Franci

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  1. I poured in the sugar and the water and pressed start. Started at 26C. Now 20 minutes later is still at 46C...really??? if I hit the temperature icon it shows 100C temperature that the syrup should reach (but was not 121C for pate a bombe?). Worst come worst I'll call Italy on Tuesday.
  2. Ok, I picked another recipe from the folder "programs", Recipe #62 is for Pate a bombe (sorry, not going to look for the French accents) 5 steps in the recipe:
  3. Rotuts, I bought it for work. I want to make sure my eggs are fully pasteurized without having to worry or spend too much time on it but, since I have it, I'll experiment. It looks so more cool than the thermomix. BTW, I think I am wrong about the steps. I just don't know why it takes so long to go to high temperature. I'll try now caramelization of sugar to see if it reaches the temperature.
  4. So, here I am owning a Hotmix Pro Gastro. I started with the wrong foot already. I got a machine and after 20 seconds of use, I got a message of Code 007, already change the fuse??? Did it but blade where not working. I sent it back. I finally got a new machine. There is a whole book of recipes already saved in the machine. You just need to access to the right program and select your recipe and follow the ingredients in the order listed, then press start. I picked the recipe #12 in dessert, that is pastry cream. If you see in the top right corner of the screen 2 steps are listed. Step 1 is to drop all the ingredients and press start to go to the following step that is cooking the cream. That wait temperature function tells you that the cream is going to get to a certain temperature, in case of pastry cream it is 84 C and hold it there for the time you select. So, by pressing the temperature icon on the display that you see, it came out 84C that should be the cooking temperature of the cream. My problem is that I don't think I never went from step 1 to step 2 and the temperature never got warmer than 69 C and it actually reached 69C just because I played with it. I just think that the program never got to the next level and just pressing start after introducing the all ingredients, all it did was to start the blades and the paddle and the temperature increase was too slow. I got fed up and tried to increased manually but I got to 69C and that's it. Then I pour everything in a pot on the stove to thicken and only after it got thicker I poured the cream back in the hotmix to whip until got cooler and shinier. Now I'm ready to unlock all the secrets of this machine because, on paper it's all very cool but still need to figure things out.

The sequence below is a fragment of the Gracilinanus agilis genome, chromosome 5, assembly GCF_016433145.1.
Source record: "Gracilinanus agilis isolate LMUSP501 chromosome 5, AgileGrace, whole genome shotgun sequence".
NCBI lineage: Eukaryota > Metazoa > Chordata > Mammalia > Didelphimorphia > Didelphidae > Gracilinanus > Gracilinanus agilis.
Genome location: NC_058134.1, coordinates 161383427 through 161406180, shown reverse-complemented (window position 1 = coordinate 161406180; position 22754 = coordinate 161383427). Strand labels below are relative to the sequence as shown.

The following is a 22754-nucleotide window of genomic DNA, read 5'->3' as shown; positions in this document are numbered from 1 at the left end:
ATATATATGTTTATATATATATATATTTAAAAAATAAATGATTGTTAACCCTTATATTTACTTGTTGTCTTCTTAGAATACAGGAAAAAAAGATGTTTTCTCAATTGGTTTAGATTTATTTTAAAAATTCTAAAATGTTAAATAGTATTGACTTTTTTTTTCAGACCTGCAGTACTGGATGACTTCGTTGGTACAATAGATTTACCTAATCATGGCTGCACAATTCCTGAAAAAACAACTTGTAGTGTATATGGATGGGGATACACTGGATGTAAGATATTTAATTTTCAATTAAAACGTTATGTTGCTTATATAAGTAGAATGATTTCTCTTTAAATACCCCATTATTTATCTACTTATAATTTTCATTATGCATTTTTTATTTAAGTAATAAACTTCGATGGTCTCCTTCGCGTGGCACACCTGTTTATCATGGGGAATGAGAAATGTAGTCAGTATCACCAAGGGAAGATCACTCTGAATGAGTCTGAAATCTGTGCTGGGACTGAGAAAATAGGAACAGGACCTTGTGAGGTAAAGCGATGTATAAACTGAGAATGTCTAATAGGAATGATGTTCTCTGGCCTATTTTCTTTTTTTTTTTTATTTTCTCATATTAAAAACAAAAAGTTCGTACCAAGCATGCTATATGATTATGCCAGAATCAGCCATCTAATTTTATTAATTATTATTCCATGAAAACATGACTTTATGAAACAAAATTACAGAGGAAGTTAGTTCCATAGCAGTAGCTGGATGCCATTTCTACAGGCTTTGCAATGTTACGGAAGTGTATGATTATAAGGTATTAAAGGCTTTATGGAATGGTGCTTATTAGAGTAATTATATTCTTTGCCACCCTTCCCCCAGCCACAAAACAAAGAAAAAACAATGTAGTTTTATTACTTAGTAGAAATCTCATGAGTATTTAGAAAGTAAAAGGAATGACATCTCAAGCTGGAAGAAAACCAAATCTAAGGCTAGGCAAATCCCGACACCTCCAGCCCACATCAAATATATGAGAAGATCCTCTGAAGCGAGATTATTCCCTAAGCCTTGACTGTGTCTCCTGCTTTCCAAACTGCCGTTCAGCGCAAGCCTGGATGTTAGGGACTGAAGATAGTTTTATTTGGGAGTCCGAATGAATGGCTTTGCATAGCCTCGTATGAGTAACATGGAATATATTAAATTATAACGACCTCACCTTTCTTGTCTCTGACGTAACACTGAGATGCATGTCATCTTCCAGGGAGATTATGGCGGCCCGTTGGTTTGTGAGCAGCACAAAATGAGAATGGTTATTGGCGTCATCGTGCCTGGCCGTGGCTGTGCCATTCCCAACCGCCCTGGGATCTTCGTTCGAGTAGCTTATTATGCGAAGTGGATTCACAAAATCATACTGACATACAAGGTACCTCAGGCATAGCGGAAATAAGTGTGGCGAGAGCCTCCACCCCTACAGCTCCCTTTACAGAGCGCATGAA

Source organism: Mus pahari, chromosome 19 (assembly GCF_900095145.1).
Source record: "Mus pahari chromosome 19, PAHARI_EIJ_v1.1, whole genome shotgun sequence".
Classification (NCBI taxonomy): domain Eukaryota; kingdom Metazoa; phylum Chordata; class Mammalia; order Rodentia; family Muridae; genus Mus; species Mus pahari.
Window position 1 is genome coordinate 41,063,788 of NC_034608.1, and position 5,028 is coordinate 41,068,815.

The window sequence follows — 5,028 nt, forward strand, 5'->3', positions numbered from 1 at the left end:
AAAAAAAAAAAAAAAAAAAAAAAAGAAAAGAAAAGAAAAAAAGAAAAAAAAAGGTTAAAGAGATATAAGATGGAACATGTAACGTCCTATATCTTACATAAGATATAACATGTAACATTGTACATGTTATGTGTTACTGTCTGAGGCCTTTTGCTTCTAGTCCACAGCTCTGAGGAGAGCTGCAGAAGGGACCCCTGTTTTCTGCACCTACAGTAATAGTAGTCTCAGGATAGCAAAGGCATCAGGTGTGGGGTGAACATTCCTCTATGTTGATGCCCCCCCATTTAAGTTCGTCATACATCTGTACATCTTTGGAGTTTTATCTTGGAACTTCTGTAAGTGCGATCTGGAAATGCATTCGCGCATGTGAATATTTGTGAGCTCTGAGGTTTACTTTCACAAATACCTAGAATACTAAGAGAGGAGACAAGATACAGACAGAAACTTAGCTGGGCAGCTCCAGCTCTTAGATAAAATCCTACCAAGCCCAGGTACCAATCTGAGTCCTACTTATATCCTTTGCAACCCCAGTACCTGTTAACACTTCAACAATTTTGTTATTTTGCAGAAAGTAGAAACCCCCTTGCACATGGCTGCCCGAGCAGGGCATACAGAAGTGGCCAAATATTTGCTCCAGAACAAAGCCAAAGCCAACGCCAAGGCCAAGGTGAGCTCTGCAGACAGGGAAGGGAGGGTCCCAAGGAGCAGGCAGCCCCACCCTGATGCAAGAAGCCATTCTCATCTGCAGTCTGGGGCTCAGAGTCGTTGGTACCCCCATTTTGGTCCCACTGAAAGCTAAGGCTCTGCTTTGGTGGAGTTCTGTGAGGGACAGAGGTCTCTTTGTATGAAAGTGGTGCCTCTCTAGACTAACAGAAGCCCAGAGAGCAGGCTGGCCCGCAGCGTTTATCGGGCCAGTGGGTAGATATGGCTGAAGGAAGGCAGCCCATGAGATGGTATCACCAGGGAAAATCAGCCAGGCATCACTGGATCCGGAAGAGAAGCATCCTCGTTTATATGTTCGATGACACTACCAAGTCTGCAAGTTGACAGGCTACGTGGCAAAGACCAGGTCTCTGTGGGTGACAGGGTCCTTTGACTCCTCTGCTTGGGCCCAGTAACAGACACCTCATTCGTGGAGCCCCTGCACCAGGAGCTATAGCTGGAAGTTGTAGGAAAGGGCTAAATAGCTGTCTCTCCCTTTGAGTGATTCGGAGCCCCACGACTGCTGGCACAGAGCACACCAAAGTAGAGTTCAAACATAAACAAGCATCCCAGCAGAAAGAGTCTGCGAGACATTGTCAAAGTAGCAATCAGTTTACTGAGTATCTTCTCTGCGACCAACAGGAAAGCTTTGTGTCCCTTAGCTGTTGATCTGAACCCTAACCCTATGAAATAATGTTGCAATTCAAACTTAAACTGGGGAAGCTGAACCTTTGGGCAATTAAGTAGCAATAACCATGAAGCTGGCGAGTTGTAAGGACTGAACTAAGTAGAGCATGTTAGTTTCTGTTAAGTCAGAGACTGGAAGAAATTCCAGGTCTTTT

5. Fresh fruit tart with pastry cream completely decorated by the kids
  6. @DianaB thanks for taking the time to write this message. Beautiful Chestnuts and truffles! I will have to take the time to read more deeply but for what I've read briefly it's great. No worries, I am working on it. Right today I am meeting with my video producer to put down on paper the videos content. Videos are going to be 2-3 minutes long and very simple to start. Giving some basics. Fundamentals from where to develop many more recipes. I am going to start with Italian short pastry, we have many recipes and depending from the final use the recipe might vary. I'll keep you posted!
  7. Homemade Pesto